Continuing The Legacy Of Muhammad Ali And Fighting Islamophobia

What if Cassius Clay was born in the early 2000s and was about to start his career now?

Like many around the globe the passing of the heavyweight champion, Muhammad Ali, also saddened me. It was so moving to see the degree to which everyone praised Muhammad Ali and his legacy. He was a champion, a humanitarian, a pacifist, and even a diplomat. Muhammad Ali did not refrain from venturing to where he was needed. Nonetheless, the more I read about him and his bravery, the more I came to realize that although he fell victim to prosecution, stereotyping, and name-calling, he never gave up fighting for what he believed in.

Born as Cassius Clay Jr., he converted to Islam and took the name Muhammad Ali, after the Prophet of Islam, Muhammad, and his son in law, Ali, who served as the fourth Muslim caliph after the death of the Prophet. Muhammad Ali became a controversial figure after he refused to go to fight in Vietnam and instead chose to fight in his home country, the United States of America, against racism and injustice. His battle was multidimensional and unique.

During his professional career he fought against racism by not only changing his name, but also making a point to publicly speak about it. His refusal to go to Vietnam was his method of protesting against injustice, and he was made to pay a high price for that. He was forced into exile and banned from boxing; he was stripped of the titles he worked so hard to earn. Yet he refused to back down.

With all these in mind I could not help but think: what if Cassius Clay was born in the early 2000s and was about to start his career now. What if he were to change his name to Muhammad Ali and refuse to go fight Iraq, Afghanistan, or elsewhere in this era. Would we still praise him as we did after his death? Or would he be called names, as he was when he refused to go to Vietnam? What would he be called in today’s America where a presidential hopeful questions a Muslim judge’s loyalty and objectivity? What does this say about our progress or lack thereof as a society? How many talents like Muhammad Ali are we murdering with our ignorance, prejudice, and stereotypes?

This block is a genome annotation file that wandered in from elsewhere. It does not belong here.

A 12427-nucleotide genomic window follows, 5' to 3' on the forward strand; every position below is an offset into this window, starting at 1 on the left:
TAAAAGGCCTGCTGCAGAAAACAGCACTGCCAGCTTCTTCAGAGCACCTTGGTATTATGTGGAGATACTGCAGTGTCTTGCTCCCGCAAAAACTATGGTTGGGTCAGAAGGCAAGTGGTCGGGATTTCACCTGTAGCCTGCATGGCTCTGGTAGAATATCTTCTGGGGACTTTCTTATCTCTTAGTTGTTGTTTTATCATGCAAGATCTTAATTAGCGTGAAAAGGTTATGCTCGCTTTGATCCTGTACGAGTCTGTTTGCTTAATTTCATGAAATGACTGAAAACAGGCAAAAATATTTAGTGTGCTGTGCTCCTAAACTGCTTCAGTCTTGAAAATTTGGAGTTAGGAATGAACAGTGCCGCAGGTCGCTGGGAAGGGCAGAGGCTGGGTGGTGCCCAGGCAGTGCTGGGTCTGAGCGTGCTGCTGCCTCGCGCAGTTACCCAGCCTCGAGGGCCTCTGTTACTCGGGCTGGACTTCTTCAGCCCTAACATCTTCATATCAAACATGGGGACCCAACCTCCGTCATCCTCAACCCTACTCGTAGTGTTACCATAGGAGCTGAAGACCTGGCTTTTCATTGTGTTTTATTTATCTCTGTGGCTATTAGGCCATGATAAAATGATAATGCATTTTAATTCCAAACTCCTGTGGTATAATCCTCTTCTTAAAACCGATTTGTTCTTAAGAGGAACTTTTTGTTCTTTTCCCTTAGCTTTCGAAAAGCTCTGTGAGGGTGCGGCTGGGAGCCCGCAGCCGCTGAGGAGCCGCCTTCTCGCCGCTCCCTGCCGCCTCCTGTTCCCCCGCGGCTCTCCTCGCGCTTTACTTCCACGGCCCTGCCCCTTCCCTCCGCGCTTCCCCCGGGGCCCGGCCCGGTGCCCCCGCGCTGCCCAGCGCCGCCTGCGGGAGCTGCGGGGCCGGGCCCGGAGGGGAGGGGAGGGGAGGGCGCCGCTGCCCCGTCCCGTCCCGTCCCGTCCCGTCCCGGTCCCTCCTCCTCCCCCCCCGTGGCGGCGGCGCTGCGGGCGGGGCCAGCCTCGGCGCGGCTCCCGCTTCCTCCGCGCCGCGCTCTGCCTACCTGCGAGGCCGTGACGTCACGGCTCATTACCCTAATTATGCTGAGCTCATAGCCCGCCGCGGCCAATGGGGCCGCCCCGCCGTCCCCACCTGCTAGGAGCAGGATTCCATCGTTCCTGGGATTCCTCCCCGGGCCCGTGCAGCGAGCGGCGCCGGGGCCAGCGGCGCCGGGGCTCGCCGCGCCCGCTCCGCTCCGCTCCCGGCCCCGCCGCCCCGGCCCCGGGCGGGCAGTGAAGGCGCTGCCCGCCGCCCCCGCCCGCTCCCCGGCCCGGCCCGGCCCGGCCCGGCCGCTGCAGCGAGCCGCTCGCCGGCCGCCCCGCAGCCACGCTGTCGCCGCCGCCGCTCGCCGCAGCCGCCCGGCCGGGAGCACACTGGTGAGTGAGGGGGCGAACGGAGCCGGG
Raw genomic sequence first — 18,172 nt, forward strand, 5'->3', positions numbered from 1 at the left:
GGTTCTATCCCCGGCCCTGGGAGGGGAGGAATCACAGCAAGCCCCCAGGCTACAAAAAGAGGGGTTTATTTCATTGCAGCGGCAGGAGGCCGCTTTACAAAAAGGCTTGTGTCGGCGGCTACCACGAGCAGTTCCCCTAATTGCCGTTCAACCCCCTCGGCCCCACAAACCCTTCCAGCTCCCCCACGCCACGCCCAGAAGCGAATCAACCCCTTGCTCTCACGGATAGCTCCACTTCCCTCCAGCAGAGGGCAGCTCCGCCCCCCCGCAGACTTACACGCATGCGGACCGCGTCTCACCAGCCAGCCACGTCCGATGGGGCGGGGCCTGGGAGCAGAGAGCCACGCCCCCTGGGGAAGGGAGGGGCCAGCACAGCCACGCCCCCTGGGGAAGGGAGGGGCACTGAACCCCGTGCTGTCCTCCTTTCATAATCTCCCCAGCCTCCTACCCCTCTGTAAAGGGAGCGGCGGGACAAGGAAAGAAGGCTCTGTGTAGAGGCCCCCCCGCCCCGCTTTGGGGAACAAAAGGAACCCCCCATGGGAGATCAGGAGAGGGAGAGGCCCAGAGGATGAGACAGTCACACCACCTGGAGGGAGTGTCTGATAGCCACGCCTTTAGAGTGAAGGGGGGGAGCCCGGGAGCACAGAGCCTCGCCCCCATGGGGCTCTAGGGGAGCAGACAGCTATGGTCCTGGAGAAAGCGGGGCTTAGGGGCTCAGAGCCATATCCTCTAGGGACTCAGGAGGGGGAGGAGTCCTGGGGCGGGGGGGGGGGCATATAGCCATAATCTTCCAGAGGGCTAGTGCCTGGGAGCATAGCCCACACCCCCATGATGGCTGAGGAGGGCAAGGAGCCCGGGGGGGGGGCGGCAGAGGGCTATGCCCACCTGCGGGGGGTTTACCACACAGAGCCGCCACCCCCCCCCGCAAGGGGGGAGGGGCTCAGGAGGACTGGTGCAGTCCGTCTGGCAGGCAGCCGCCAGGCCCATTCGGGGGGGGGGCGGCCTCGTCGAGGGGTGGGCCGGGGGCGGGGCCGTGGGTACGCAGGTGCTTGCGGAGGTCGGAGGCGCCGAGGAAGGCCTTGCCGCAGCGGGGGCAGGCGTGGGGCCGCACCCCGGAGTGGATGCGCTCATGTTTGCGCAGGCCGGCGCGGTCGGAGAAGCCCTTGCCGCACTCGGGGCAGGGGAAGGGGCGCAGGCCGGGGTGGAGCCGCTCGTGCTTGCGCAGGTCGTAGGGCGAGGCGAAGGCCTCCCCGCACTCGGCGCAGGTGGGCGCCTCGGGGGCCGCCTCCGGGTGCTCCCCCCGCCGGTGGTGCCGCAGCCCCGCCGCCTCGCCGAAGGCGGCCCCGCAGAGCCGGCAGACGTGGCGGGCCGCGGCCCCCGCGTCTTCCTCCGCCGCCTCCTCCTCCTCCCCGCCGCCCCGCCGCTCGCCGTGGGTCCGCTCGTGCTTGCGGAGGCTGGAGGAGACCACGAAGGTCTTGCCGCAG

Muhammad Ali fought even when facing severe health conditions, which he called a blessing from God to show him who the real number one is. His humor is embedded in our memories. He fought for humanism; he was firstly a human and then a proud Black-Muslim-American.

A few months before his death he started a new fight, which he could not complete in five rounds: the fight against Islamophobia. Titled “Presidential Candidates Proposing to Ban Muslim Immigration to the United States,” the champion made a statement that as Muslims we condemn the so-called jihadists who have perverted the religion of Islam. But he also called the American political leaders to act against Islamophobia.


“Speaking as someone who has never been accused of political correctness, I believe that our political leaders should use their position to bring understanding about the religion of Islam and clarify that these misguided murderers have perverted people's views on what Islam really is.”


His statement came after Donald Trump claimed he couldn’t recall any American Muslim athlete. By virtue of his claim, even though he had the pleasure of meeting the champion a few times, it might be safe to assume that Donald Trump is the only adult on the planet who is ignorant of the name and title of Muhammad Ali. But even Trump couldn’t refrain from tweeting about his greatness after his death.

If we want to show the world that we really mean what we share on social media, then let’s continue his legacy to fight all types of racism, starting from Islamophobia, and complete the battle he ventured a couple of months ago. Let us agree to fight against all injustice, poverty, phobias, stereotypes, and prejudices, in different manners. As the Hadith of the Prophet, whose name Muhammad Ali carried with pride, goes “Whoever of you sees something wrong should change it with his hand; if he cannot, then with his tongue; if he cannot, then with his heart, and that is the weakest form of belief.”